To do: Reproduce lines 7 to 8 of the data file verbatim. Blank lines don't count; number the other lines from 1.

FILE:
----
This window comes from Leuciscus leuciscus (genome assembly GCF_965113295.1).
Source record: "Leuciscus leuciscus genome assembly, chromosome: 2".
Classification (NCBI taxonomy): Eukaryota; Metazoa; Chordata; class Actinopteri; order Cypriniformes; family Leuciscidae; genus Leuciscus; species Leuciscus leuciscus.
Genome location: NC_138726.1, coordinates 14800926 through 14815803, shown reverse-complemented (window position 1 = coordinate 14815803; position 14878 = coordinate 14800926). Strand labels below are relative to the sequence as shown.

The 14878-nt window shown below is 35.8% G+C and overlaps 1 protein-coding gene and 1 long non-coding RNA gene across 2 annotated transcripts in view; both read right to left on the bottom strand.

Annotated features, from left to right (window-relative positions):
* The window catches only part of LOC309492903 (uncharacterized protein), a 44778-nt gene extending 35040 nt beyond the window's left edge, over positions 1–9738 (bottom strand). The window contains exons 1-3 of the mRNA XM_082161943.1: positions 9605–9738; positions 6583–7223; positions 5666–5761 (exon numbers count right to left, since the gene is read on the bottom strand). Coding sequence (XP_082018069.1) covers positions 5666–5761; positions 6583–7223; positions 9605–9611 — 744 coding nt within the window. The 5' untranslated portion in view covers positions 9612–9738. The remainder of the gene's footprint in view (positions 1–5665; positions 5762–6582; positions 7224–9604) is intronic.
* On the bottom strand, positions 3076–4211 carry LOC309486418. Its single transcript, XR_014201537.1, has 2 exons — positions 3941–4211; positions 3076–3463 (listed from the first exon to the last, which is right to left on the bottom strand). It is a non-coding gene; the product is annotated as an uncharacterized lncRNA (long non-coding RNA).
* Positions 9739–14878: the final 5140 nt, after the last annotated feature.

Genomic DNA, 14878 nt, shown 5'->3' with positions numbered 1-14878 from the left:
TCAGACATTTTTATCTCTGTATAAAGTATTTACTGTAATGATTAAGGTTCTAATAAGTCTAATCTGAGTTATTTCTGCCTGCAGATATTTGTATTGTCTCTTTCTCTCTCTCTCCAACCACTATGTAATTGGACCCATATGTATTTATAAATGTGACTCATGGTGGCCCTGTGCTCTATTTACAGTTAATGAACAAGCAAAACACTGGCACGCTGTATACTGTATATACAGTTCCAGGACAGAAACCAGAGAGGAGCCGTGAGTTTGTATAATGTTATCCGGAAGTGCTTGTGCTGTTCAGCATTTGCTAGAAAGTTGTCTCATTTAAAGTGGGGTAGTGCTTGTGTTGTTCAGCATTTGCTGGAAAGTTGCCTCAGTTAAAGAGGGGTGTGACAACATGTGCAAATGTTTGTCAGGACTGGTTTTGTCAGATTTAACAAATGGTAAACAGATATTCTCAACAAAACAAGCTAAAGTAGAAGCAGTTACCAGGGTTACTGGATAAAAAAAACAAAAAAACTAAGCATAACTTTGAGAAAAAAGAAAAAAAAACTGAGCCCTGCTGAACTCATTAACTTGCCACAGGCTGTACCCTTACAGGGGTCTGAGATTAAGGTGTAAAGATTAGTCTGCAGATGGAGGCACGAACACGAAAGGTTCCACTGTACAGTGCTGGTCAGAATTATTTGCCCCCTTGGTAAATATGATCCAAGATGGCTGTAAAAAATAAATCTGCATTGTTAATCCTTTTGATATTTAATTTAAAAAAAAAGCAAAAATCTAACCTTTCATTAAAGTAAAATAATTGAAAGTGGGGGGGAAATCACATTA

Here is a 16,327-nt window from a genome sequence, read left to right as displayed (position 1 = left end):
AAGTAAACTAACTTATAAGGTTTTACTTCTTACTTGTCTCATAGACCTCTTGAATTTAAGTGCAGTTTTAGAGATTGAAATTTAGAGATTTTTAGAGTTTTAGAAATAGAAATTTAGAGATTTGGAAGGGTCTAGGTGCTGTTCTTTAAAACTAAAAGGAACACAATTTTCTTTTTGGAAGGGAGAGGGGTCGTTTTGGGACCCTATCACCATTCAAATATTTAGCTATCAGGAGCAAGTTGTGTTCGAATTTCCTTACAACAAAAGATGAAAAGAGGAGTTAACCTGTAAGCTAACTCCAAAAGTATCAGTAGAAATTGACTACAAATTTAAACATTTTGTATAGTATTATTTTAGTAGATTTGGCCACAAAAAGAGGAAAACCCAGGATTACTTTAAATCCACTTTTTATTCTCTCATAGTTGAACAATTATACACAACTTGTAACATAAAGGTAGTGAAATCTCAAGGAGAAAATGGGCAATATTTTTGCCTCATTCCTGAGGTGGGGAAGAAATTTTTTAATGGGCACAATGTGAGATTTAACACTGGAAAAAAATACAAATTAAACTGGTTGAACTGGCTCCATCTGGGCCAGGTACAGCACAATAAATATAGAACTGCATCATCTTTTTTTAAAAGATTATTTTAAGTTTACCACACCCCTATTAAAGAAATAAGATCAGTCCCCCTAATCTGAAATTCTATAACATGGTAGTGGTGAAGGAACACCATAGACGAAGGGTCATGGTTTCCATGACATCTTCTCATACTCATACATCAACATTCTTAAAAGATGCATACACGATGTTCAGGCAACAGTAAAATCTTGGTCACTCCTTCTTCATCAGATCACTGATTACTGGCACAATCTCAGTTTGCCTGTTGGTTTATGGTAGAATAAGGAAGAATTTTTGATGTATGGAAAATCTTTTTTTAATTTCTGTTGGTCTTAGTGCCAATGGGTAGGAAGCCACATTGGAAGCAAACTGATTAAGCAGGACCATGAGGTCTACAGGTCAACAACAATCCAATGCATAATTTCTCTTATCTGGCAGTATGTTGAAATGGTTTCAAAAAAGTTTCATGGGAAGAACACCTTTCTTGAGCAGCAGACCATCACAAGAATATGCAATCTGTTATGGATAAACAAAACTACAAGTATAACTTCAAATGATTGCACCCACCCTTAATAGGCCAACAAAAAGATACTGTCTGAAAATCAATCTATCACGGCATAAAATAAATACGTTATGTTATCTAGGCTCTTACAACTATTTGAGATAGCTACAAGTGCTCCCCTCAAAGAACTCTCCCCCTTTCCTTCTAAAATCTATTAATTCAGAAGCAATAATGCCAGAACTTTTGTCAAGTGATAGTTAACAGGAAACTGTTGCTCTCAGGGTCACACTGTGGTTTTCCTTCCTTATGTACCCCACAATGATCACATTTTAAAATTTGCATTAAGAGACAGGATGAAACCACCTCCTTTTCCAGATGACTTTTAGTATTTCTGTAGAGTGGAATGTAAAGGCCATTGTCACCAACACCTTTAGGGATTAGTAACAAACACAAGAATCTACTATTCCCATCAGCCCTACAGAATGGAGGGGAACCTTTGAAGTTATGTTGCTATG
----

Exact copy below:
* The window catches only part of LOC309492903 (uncharacterized protein), a 44778-nt gene extending 35040 nt beyond the window's left edge, over positions 1–9738 (bottom strand). The window contains exons 1-3 of the mRNA XM_082161943.1: positions 9605–9738; positions 6583–7223; positions 5666–5761 (exon numbers count right to left, since the gene is read on the bottom strand). Coding sequence (XP_082018069.1) covers positions 5666–5761; positions 6583–7223; positions 9605–9611 — 744 coding nt within the window. The 5' untranslated portion in view covers positions 9612–9738. The remainder of the gene's footprint in view (positions 1–5665; positions 5762–6582; positions 7224–9604) is intronic.
* On the bottom strand, positions 3076–4211 carry LOC309486418. Its single transcript, XR_014201537.1, has 2 exons — positions 3941–4211; positions 3076–3463 (listed from the first exon to the last, which is right to left on the bottom strand). It is a non-coding gene; the product is annotated as an uncharacterized lncRNA (long non-coding RNA).